Economy, Europe, Globe, World

How to establish a second branch in Europe

Have you been thinking of expanding your business into new territories and taking on new markets? Are you looking to set up a European branch so that you can simplify your trading an tax arrangements post-Brexit?

Whatever the reason, more and more British companies are choosing to extend their reach with branches in different European countries, so it’s important to understand what the pitfalls involved in this are, how you can avoid them, and how you can make your new venture a success.

Develop your strategy

Simply opening up a branch in a foreign country and assuming you can start trading the same way you do at home isn’t likely to get you very far. Before you begin, you need to have a clear strategy in place for marketing and selling your products and services. You’ll also need to have a fully structured supply chain worked out, with the necessary deals in place, so that you can be confident that your production will run smoothly. All this requires careful forward planning, especially as you’re likely to find that things don’t work the same way in your new country of operation as they do at home. You’ll encounter different ways of doing business and even different ways of communicating. That means it’s a good idea to spend time in your chosen country to get used to how things work before you invest a lot of money in setting up a branch.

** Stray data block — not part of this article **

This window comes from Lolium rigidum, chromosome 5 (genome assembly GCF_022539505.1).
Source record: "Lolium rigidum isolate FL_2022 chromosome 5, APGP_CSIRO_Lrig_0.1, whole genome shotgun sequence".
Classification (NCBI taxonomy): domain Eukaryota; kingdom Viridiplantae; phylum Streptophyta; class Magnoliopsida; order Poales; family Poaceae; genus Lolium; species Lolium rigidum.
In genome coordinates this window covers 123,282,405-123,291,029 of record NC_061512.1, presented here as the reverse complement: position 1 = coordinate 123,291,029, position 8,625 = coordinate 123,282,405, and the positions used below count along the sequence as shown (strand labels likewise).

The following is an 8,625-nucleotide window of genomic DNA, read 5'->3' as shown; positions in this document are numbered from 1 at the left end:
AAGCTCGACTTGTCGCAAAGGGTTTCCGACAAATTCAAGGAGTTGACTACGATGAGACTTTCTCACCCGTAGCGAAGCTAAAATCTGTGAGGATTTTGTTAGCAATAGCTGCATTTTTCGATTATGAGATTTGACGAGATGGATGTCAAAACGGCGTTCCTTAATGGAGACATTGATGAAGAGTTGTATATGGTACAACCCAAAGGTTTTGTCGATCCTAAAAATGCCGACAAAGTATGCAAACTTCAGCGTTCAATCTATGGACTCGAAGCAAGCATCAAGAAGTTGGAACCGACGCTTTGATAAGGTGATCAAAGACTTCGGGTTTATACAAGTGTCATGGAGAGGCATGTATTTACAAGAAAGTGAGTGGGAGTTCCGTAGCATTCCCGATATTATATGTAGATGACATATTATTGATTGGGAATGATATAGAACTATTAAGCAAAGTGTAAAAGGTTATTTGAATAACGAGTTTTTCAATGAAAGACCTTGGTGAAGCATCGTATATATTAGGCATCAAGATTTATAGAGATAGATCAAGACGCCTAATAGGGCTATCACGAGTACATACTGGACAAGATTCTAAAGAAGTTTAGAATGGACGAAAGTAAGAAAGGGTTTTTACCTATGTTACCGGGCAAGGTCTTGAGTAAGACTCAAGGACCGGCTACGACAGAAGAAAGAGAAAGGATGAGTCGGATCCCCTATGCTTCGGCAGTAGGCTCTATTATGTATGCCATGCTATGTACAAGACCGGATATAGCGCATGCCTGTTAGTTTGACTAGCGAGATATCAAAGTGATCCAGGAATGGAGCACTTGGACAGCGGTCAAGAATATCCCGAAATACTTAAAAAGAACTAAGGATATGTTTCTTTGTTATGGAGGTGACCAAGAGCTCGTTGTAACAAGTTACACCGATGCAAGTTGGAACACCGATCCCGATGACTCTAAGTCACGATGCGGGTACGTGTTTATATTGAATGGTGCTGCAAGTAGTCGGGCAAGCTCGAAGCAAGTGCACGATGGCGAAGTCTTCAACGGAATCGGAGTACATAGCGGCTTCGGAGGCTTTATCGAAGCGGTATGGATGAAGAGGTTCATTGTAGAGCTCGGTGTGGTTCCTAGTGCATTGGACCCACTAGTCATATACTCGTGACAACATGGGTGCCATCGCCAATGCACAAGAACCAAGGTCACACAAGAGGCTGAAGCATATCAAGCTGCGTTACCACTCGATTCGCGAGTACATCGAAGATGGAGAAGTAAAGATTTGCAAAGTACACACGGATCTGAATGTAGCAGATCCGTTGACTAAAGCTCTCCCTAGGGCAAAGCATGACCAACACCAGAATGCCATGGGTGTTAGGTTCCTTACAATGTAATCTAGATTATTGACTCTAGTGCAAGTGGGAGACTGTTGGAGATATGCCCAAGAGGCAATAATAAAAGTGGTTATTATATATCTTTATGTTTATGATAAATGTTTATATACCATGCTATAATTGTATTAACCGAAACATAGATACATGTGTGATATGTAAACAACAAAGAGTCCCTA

Plan your finance

Any new branch is likely to absorb a lot more money than it makes for the first few months or even years of operation.

That means you’ll need to transfer money from the UK to Spain or the location of your choice at as low a cost as possible. It’s advisable to use money transfers for moving large amounts and to keep a close eye on the exchange rate to make sure you don’t lose too much money when transferring funds. You’ll also need to know the tax law and regulations in the country where your new branch is based. You must understand not only the costs they might cause but also your duties in terms or reporting your income and transactions.

Pick the right people

If your branch is to take off, it will need a good local team. Some people are able to manage branches effectively at a distance, or choose to spend their time travelling between them, but that is a lot of work and is generally not as efficient as having a manager on site. You will probably want to send over some staff members you trust, but having some local staff is a good idea because, if they’re well chosen, this gives you instant access to local expertise and helps you to find your feet in local networking spaces.

Setting up a new branch always involves an element of risk, but the rewards can be huge. With good planning and a diligent approach, there’s no reason why you shouldn’t make a success of it.

(Photos: Pixabay)

 

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